Wednesday, January 30, 2013

Is Costa and Starbucks Making Us Fat?

Nothing beats a cuppa tea and a chocolate bikkie! The cup of tea is almost an Irish institution at this point, an integral part of our culture. But this tradition is under threat as it is slowly being swept away by the big coffee corporations, the humble cup of tea is being replaced by the skinny caramel frappuccino with cream. When was the last time you enjoyed a cup of tea or a bun in an Irish owned and family run café? These establishments are all-pervasive and have slowly become dominant institutions within our society. Franchises such as Costa and Starbucks are replacing small independent coffee shops in Ireland and guess what? They're making us fat.

I was in Dublin having a wander around the shops a few months ago and I had a craving for caffeine so decided to pop into Costa (or as my friend put it the other day, Cost-a-lot) for an Americano. Don't get me wrong, I really like Costa and I like their wide sandwich collection, their coffees and have always found the staff really friendly! So I thought you know what I've walked the feet off myself so I deserve something nice. My mother loves the raspberry and almond bakes so I thought I'd maybe try one of those. As my eyes searched for them behind the glass counter, they fell on the little placard in front of the tray and I read something that literally made me gasp out loud; 457 calories! Are. you. kidding. me! That is literally more than one quarter of my daily calorie intake in one tiny ass piece of cake. I would want to eat a whole cake for that many calories. Needless to say, I didn't buy it! The difference between a full fat and low fat medium latte is about 100-150 calories, and if you add any flavoured syrup you're looking at an extra 200-300 calories. Insane stuff! Now I'm not suggesting we all start boycotting Costa or other similar companies, I just want to create awareness around the fact that what people are eating and drinking from these establishments are not as authentic and innocent as they seem.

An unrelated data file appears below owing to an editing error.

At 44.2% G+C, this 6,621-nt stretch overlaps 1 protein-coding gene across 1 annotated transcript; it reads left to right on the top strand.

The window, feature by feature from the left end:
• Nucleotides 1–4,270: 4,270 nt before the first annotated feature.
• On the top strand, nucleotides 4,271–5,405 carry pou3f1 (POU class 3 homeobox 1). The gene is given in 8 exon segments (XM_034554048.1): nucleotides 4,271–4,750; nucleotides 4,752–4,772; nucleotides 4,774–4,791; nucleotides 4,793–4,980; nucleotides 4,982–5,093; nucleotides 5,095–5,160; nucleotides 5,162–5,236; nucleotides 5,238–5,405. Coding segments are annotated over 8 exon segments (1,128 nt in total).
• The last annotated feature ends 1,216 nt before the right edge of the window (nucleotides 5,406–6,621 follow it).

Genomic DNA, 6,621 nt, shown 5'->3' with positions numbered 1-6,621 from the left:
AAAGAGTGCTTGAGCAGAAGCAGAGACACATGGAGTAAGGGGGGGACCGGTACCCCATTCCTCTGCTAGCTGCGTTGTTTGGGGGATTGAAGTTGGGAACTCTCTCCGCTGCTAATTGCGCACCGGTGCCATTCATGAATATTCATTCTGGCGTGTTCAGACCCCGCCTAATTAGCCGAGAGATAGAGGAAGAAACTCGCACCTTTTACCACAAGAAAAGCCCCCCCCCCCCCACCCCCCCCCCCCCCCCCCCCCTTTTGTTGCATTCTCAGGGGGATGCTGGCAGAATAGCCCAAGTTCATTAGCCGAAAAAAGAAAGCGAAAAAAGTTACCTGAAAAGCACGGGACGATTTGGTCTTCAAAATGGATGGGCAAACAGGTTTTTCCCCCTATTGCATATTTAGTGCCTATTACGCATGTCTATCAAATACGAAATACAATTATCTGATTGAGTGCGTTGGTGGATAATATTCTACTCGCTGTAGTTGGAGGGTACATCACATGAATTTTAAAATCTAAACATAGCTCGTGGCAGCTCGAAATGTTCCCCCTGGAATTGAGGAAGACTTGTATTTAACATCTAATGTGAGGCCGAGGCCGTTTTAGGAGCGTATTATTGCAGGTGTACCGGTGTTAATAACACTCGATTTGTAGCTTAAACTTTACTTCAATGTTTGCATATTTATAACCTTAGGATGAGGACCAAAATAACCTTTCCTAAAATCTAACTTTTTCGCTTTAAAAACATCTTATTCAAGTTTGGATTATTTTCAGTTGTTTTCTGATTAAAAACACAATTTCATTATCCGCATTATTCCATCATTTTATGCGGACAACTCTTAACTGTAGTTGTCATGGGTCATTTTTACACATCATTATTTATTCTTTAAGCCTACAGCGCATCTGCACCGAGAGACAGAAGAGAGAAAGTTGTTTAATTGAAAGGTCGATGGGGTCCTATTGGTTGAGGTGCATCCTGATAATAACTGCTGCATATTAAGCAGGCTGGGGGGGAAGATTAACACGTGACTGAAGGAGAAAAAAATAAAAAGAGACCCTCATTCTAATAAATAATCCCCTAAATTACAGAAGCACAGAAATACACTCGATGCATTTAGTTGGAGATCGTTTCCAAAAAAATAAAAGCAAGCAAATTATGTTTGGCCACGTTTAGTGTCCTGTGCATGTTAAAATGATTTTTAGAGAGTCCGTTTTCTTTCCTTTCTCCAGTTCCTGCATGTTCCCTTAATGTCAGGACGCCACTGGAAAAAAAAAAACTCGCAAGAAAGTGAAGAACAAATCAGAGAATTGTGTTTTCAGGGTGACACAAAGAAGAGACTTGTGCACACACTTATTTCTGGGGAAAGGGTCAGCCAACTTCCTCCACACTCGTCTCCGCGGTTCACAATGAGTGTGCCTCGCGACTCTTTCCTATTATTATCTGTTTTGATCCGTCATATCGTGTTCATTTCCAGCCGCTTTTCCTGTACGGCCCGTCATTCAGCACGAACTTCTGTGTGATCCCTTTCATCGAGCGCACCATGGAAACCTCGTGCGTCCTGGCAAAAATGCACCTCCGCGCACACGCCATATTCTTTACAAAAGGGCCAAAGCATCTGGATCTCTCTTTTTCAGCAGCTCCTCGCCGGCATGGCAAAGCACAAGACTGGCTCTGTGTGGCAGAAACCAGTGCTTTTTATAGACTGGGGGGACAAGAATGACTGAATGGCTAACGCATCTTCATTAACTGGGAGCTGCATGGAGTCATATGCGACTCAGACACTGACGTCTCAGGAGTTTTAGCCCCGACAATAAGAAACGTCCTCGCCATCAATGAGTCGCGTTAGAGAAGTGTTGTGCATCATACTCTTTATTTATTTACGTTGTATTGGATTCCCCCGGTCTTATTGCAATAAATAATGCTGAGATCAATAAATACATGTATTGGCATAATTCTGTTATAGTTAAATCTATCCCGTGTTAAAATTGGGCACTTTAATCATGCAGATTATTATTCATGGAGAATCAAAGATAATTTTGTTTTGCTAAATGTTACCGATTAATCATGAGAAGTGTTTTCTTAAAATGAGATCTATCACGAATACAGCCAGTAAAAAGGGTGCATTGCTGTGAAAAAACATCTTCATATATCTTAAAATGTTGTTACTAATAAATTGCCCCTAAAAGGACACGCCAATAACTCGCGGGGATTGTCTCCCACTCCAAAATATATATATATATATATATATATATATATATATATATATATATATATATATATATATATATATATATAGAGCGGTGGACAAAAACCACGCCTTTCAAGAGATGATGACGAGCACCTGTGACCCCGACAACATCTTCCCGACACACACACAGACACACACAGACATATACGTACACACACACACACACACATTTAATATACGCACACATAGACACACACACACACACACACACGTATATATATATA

Not many people realise how high in calories the food and drinks from these kind of multinational establishments are. When you go to eat in places like McDonalds or Burger King the majority of people aren't under any illusion that what they are eating is low in calories but when it comes to eating in places like Costa or Starbucks I don't think people understand the ploys and tricks that are used to get you to buy and eat more. I did a Google search on the tricks used by global coffee organisations to get you to buy more and it came up pretty fruitless so I'll just tell you about the things that I've noticed. The main thing that annoys me is that when you order a coffee in Costa they ask you do you want a medium or a large. This manipulates people into thinking that these are the only two sizes available when in actual fact you can order a small too. In Starbucks, if you only order a coffee they will ask you "Would you like anything else with that?". Staff in Starbucks are forbidden from straying from this phrase. I have a friend who works there and says that they must say this every time and if a member of staff slips up and says something like "Is that all?" you can get in trouble. My favourite sandwich from Costa is the chorizo and chicken sandwich. They state on the pack that there are 499 calories in the sandwich, why they don't just put 500 on the package really bothers me, I don't think anyone is under the illusion that it's any better for them whether it is 499 or 500. I have seen this throughout the entire food industry and it's a cheap, dirty little trick to further manipulate people into thinking they're eating less calories than they actually are. The next thing is obvious, it's not necessarily a covert manipulation of the masses and I'm sure many people are aware of this strategy. They place all the food at eye-level, making it impossible for the customers to not be staring at all the food with their tongues hanging out as they wait to be served. This is definitely a sure-fire way to get all the people who are desperately trying to resist the temptation to get something sweet, to break within 10 seconds. I've seen it myself countless times! Don't get me wrong, I know this is a universally accepted way of presenting food, it's not like they should hide it away in the back and only let you buy it if you drop and give'em 20. I'm pointing it out because the food behind the counter is not as good and wholesome as you think it is, which leads me on to my next point.